into each life some rain must fall


satellite images showing the onward march of debilitating New Zealand drought this year.

satellite images showing the onward march of debilitating New Zealand drought this year.

WORST DROUGHT in 70 years declared the paper here in Welly.  You can’t get any more eloquent than that.  The Philippines may have its problems, it may be a daily overdose of drama back home and more than half of us live below the poverty line, but few problems are more urgent and gamechanging than the consequences of weather extremes, and this definitely qualifies as one here.

I have three memories associated with the extremes of weather, the most recent of which was when it rained for two days straight and then some some ten years ago, cutting off first our subdivision, and then our little group of houses from the rest of the subdivision, which was already cut off from the rest of the world.  What little provisions we had at home were all but used up, and we relied on radio news to find out when we would rejoin the world.

"thank you master, I will guard your house for life." :)

“thank you master, I will guard your house for life.” 🙂 thanks and acknowledgment to backwoodshome.com!

When we were brave enough to venture out after a maya returned with an anahaw leaf :), we saw cars floating in miniature ponds, swollen streams and streets that were rendered impassable because the latter were even lower than the already-low main street of our subdivision.  Our row of houses was fortunate enough to be sitting on the higher areas, but many others were not so lucky.  Furniture, appliances and everything of value sitting on ground floors were damaged beyond repair, and this among many was the harvest of one of the more brutal storms that decade.

Another strong weather-related memory was an unlucky combination of a suffocatingly hot summer and the power crisis somewhere between the late Cory Aquino and early FVR years.  It was so hot you couldn’t even move, and unmercifully there was no power during much of the day for either electric fans or if you could afford it, air conditioners (we couldn’t).  It became fashionable and quite practical to purchase backup generators for the home and industrial ones for businesses, hospitals and the malls.  The only good thing I remember about that time was the 50% discount on ice cream; practically given away by blackout-conscious shopowners who didn’t want an inventory of melted sundaes and popsicles messing up their freezers.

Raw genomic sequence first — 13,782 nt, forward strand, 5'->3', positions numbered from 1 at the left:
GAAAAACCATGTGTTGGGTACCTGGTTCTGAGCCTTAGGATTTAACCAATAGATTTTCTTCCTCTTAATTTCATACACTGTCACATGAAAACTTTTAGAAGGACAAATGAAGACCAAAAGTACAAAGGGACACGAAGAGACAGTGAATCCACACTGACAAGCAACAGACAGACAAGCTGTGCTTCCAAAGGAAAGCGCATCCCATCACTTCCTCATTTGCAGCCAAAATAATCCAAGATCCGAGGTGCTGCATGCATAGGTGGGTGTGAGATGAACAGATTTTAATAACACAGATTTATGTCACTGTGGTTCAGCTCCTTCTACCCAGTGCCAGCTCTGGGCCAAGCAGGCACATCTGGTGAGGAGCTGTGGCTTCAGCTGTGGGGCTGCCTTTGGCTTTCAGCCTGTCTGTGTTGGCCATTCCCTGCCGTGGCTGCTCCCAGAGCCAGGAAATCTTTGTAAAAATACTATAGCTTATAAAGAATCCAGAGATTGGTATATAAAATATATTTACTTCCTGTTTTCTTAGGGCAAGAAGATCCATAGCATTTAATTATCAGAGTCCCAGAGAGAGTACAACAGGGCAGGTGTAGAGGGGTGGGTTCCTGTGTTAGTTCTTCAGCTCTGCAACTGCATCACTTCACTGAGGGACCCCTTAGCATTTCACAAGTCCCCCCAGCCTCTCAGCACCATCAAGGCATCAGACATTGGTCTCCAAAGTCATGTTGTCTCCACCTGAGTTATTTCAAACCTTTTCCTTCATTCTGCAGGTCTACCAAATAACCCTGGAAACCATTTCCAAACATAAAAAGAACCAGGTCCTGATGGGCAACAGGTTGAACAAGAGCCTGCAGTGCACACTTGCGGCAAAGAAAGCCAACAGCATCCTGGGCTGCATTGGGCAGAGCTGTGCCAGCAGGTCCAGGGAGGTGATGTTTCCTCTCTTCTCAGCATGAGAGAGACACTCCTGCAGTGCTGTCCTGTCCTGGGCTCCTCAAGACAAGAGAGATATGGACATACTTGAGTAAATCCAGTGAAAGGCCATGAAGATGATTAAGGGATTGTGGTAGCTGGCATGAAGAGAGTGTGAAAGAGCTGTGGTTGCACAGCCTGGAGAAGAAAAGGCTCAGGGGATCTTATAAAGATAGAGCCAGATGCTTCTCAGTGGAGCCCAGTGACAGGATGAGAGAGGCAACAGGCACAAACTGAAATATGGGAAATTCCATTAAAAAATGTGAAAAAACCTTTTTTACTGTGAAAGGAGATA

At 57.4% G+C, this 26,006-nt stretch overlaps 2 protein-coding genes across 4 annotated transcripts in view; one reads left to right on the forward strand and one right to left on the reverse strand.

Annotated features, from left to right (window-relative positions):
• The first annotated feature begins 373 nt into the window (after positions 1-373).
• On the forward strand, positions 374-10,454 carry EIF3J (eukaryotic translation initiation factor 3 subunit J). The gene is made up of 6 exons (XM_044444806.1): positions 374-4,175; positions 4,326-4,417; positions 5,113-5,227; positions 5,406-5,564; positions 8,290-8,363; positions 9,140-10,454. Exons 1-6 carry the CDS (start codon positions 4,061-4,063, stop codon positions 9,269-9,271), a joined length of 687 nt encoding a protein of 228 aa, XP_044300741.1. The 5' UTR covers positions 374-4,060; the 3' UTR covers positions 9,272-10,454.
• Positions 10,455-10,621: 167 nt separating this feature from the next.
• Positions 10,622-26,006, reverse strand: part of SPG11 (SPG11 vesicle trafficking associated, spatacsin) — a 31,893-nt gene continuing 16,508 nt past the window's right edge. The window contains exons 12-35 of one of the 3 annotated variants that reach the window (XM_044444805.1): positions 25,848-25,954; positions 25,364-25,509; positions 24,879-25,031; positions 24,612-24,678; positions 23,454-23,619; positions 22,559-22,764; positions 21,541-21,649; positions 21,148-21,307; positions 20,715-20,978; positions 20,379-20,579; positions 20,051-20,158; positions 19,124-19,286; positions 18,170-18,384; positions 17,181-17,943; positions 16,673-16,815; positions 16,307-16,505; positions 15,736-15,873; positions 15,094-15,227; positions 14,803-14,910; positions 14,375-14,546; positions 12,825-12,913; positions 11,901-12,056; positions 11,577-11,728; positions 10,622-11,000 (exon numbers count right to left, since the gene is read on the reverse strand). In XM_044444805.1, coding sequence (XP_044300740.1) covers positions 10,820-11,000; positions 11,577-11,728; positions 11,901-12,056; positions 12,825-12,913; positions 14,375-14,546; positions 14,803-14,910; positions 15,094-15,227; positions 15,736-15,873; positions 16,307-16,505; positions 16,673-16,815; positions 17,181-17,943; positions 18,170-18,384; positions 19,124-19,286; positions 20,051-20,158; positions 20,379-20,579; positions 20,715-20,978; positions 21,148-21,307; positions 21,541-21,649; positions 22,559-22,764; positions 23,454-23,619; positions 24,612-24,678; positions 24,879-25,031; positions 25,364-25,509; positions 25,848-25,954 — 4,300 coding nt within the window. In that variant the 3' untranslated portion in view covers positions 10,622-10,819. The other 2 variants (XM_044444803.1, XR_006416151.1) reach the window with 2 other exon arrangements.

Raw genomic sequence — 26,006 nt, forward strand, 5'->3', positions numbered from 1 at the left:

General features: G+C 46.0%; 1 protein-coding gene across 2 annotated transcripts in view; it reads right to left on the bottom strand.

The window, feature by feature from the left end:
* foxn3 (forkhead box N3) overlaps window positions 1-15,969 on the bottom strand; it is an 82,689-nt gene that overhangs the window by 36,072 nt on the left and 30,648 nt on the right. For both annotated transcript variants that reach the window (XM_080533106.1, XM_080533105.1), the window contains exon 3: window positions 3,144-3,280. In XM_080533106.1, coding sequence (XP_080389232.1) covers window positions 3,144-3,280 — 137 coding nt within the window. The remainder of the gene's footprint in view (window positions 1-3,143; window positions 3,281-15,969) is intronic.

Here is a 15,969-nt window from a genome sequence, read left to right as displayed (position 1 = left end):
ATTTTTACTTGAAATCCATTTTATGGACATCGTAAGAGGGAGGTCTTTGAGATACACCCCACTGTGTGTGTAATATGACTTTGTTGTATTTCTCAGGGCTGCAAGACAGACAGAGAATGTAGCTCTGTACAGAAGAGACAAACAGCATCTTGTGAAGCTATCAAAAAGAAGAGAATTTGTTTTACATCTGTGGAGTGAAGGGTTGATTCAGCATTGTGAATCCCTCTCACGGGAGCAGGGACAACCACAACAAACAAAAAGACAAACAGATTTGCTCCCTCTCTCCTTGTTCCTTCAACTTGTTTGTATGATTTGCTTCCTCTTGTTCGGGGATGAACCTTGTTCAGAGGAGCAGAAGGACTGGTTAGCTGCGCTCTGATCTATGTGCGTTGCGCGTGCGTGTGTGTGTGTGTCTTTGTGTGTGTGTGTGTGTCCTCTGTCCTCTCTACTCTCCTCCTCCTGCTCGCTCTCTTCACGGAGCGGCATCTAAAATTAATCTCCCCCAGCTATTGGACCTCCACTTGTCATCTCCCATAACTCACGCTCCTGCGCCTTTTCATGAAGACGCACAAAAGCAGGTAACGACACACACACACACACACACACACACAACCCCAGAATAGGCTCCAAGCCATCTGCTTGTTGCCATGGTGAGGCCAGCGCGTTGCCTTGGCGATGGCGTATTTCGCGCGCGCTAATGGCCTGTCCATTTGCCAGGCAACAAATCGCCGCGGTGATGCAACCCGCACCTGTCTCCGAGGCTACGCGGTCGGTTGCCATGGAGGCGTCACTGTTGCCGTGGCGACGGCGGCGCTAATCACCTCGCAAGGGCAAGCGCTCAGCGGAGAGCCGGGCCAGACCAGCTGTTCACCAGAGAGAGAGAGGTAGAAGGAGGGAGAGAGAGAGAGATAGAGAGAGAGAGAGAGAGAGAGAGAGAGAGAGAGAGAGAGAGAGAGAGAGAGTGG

it happened again in the Central Luzon-Metro Manil area July 2010, thanks and acknowledgment to okasaneko.wordpress.com!

it happened again in the Central Luzon-Metro Manil area July 2010, thanks and acknowledgment to okasaneko.wordpress.com!

Two things I actually welcomed during that water-starved and blackout-weakened summer were (1) going to work where the offices were at least air-conditioned before the power outage was scheduled, and (2) the monsoon rains which brought a welcome relief from the blistering, exhausting and sweltering heat of the dry, dry summer which incidentally I always identify with Semana Santa where either you meditate in the city or vacation in the beaches.

The last memory is that of our very own drought back home (a year or two before Y2K), where literally the ground turned to dust and every breeze threatened to mutate into a sandstorm, the soil cried out for moisture and leaves turned orange, yellow and finally into brown, months before harvest time.  I don’t think anyone would say I’m exaggerating, but it was a good ten months before anyone saw a drop of rain that year, and considering that the Philippines receives so much rain on an average year, the drought must have been catastrophic for agriculture, not to mention industries and manufacturing that need agricultural products as well.

Here in our part of New Zealand, it will take a good number of years to recover from the drought, and the dairy, beef and lamb and downstream industries have been all but written out of medium term planning until they have been properly resuscitated, rehabilitated and nurtured back to life after literally drying out from the drought.

Because the Wellington region (as opposed to Wellington City) is relatively compact and everything, including water consumption is easily measurable and desperate times call for desperate measures, government, media and every usyusero has understandably become OC over the issue.  I overheard my favorite deejay broadcast optimistically that due largely in part to the total effort, weekly consumption has gone down from 128 million liters to 120 million, truly mindboggling both in the amount saved and the dedication to monitoring the figures. (imagine the time spent counting those liters!)

Daily radio broadcasts here remind us that all outdoor activity requiring water, washing of cars, etc. have been banned until further notice.  Only the most crucial water needs like bathing, cooking and drinking are allowed now, and for good reason : for Wellington region, water has been free to household consumers for the longest time, and everyone wants it to remain that way, most of all Asian migrants like Your Loyal Blogger.

Thanks for reading and Happy Easter to all!

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3 thoughts on “into each life some rain must fall

  1. Pingback: World War W* | YLBnoel's Blog

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